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  First Ascent of Mt. Everest Planned by Sherpa Climber-Amputee and his American Friend 


March 1
Nawang leaves the US and flies back to Kathmandu while the rest of the team prepares the clothing and equipment that will be needed for the expedition. Some the Annapurna Trekkers and other friends and supporters of the expedition are making plans to trek into Everest Base Camp to visit the team in April and May.

March 17
US team arrives in Kathmandu. US team meets with Nima Tashi, 7 time Everest summiter, and Nima Gombu, who has reached the summit of Everest 9 times. Nima Tashi and Nima Gombu will be the team's Sherpas (climbing guides). Nima Tashi will serve as the "Sirdar", the chief climbing sherpa. The team meets for dinner at the Rum Doodle restaurant in Kathmandu. The Rum Doodle restaurant is the traditional meeting place for Himalayan mountaineers.

March 18
Over 2300 kg of expedition equipment and supplies is transported by helicopter from Kathmandu to Syangboche. Located above Namche bazaar, Syangboche is home to the world's highest airport.

March 21
Team flies to Lukla from which the trek to Everest will begin.

March 22
Team arrives in Namche Bazaar (elev. 11,287 ft). Sherpas and cook staff proceed on towards Everest to set up the expedition's base camp. The remainder of the team is to spend the next 3 days acclimatizing.

March 29
Team arrives in Dingboche en route to Everest to spend several days acclimatizing above 5000 meters elevation (about 16,400 feet). Tom McMillan to do a training climb while Nawang Sherpa to proceed to Everest base camp.

April 4
Team assembles at Everest base camp at 17,700 feet elevation.

April 11
Camp 1 established. The team will spend the next 2 days resting before progressing further up the mountain.

 

Thanks to a visionary executive, a legendary mountaineer-amputee, and a dedicated team of climbing friends from across the US, a Sherpa’s dream to climb Mt. Everest in a special way will be “reloaded” next month.

Nawang Sherpa, gravely injured in a traffic accident four years ago, now sports a high tech prosthetic leg and dreams of climbing Mt. Everest. He lives in the high mountains of the Khumbu region of Nepal and makes his living as a Sirdar (trekking guide). Thomas McMillan is his mountaineering friend and former client from the San Francisco Bay area. Tom has an extraordinary chance to climb Mt. Everest, and wants to share that with Nawang. As devoted friends—beyond the borders of nationalities, cultures, and physical abilities—they expect to reach the summit via the South Col route some time in May 2004.

This will be the first time that Mt. Everest (29,035 feet; 8,850 meters), or any of the 14 peaks in the world over 8,000 meters (26, 247 feet), will be climbed by a person with a prosthetic leg. It will be a monumental success not only for Nawang, but for millions of other people around the world who struggle to resume their lives and careers after severe injuries.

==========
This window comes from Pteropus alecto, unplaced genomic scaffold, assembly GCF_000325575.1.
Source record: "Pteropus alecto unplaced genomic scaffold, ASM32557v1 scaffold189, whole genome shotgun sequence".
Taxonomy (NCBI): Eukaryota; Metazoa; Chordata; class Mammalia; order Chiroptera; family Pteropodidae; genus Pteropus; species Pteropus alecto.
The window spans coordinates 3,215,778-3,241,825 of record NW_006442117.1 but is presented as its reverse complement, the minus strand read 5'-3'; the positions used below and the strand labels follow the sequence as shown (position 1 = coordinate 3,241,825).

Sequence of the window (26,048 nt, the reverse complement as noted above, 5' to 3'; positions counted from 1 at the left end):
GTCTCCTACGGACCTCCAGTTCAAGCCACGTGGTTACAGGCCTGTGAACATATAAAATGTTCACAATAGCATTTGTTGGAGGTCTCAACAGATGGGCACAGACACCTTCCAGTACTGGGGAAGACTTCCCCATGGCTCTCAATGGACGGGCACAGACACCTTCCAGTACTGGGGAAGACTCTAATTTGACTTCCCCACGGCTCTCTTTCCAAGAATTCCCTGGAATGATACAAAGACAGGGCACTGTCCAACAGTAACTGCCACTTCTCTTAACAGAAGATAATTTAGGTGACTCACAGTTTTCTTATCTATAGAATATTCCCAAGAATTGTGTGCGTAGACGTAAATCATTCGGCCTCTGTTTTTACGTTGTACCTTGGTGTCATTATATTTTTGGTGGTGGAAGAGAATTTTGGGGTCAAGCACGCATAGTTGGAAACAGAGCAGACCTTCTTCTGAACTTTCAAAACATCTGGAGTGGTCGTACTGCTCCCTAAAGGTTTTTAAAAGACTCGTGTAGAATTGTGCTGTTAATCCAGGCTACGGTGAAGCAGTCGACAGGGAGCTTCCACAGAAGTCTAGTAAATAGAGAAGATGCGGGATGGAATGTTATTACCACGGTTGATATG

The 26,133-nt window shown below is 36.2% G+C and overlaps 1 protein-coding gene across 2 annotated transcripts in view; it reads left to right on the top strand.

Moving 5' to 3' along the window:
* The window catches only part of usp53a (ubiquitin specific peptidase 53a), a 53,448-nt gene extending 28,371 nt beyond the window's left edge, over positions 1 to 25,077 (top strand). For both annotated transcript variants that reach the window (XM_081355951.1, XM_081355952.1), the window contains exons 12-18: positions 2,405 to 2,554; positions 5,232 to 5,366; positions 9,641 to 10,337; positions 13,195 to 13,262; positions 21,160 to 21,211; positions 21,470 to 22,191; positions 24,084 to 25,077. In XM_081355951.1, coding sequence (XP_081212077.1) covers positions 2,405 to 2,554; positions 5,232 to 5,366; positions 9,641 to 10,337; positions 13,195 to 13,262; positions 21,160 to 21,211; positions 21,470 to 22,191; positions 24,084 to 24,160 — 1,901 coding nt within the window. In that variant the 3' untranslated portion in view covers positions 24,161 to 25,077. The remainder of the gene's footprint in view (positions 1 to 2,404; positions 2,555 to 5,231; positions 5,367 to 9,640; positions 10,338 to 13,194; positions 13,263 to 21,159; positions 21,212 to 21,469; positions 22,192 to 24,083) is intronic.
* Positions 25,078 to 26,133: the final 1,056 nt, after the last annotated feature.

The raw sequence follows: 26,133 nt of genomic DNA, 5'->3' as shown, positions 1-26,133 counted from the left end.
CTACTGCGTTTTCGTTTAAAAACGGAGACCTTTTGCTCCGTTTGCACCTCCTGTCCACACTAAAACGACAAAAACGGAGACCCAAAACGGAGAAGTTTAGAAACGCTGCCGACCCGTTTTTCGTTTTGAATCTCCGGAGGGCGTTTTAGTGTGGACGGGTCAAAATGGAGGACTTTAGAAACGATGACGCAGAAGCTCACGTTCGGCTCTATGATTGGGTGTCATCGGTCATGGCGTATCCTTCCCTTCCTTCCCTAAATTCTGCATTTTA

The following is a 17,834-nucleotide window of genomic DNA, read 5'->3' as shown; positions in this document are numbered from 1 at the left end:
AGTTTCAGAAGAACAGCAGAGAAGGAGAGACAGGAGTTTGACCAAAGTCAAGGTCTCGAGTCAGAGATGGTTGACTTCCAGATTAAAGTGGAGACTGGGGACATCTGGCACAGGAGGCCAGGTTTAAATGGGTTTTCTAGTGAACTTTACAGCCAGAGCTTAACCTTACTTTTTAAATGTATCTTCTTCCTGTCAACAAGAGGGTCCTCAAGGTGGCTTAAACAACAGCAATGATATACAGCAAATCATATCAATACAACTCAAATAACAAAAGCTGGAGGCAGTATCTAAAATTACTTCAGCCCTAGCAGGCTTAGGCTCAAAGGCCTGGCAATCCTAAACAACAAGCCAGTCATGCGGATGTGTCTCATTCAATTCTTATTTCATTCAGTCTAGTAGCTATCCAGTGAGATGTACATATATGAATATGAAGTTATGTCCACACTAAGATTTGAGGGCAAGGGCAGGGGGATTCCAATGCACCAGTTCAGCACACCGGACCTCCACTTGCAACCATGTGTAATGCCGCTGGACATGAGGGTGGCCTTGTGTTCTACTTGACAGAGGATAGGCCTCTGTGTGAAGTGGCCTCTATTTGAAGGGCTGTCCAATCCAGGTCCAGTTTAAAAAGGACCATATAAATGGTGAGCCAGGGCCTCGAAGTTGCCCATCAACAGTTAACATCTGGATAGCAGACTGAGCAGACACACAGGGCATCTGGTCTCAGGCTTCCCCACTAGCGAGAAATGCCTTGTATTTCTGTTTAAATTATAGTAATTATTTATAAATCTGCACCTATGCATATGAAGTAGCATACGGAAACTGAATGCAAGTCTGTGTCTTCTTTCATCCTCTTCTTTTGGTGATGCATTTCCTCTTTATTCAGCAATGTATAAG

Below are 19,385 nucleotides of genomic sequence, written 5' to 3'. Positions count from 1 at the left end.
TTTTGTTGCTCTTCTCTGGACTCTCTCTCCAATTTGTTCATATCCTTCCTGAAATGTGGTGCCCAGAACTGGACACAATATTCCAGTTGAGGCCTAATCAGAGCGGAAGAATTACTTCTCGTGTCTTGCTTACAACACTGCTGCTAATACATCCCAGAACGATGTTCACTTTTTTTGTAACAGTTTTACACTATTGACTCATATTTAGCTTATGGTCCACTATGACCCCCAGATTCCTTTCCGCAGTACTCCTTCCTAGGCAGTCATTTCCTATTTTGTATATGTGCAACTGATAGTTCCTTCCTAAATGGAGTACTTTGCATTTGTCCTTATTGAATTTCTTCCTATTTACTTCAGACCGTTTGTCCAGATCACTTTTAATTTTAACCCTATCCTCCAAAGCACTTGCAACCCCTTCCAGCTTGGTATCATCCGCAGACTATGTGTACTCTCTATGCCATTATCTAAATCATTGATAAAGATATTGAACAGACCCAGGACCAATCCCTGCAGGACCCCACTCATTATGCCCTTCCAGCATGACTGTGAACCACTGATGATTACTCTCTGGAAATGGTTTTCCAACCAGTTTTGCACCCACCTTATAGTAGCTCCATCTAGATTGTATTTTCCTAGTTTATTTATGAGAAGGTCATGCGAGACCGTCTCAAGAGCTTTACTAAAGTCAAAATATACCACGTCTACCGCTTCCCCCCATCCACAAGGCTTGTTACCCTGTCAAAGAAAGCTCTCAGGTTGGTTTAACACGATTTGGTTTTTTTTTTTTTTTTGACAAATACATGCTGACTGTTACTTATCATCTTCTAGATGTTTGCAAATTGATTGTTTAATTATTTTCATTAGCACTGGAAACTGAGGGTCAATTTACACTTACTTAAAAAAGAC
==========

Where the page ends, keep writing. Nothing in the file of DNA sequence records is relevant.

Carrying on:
Nawang had planned to climb Mt. Everest last year with Ed Hommer, the renowned American mountaineer who in 1999 was the first person to climb Denali (Mt. McKinley) in Alaska with two prosthetic legs. The plans were dashed in September 2002 when Mr. Hommer was hit by spontaneous rockfall and died while training on Mt. Rainier.

But a new chance to climb Mt. Everest emerged in 2003, as the world celebrated the 50th anniversary of its first ascent by Sir Edmund Hillary and the Sherpa Tenzing Norgay (May 29, 1953). Tom McMillan, an experienced rock climber, mountaineer, and database developer for San Francisco-based AMB Property Corporation, received a surprising challenge one day from AMB’s Chairman and CEO, Hamid Moghadam.

“He made me an offer I simply could not refuse—if I would carry the AMB flag to the summit of Mt. Everest, he would be the lead sponsor for the expedition, offering a personal pledge that would serve as a challenge for others.” Tom describes how that offer connected with Nawang’s dream.  “I immediately thought of my friend Nawang Sherpa, who wants so much to climb that mountain, and how great it would be to stand on the summit with him—as Ed Hillary and Tenzing Norgay had fifty years ago. So I accepted Hamid’s generous challenge. This was the genesis of the Everest: Friendship Beyond Borders Expedition.”

Hamid Moghadam gained his appreciation for the beauty and challenges of high mountains while attending high school in Switzerland. He sees this expedition as an innovative way to motivate and challenge AMB and its worldwide workforce. Moghadam said, "The Friendship Beyond Borders expedition embodies the spirit of AMB and our people to achieve great challenges in our personal and professional lives. It is a privilege to be a part of Tom and Nawang's support team."

The expedition will also motivate and challenge disabled people around the world who are committed to rebuilding their lives and careers. And it will certainly challenge all of us to reconsider what might be preventing success in our own lives.  The team is expected to arrive at Everest Base Camp (17,300 feet; 5,273 meters) at the beginning of April and begin its acclimatization regime—climbing up a few thousand feet, climbing back down, climbing up again and sleeping one night, climbing back down, etc.. Only in this way will their bodies be able to successfully and safely adjust to the increasingly thin air as they move up the mountain. The team is expected to return to Kathmandu in early June 2004. Tom McMillan and his wife, Linda, have climbed together around the world and are long-time residents of Marin County north of San Francisco.

Dispatches

 

 
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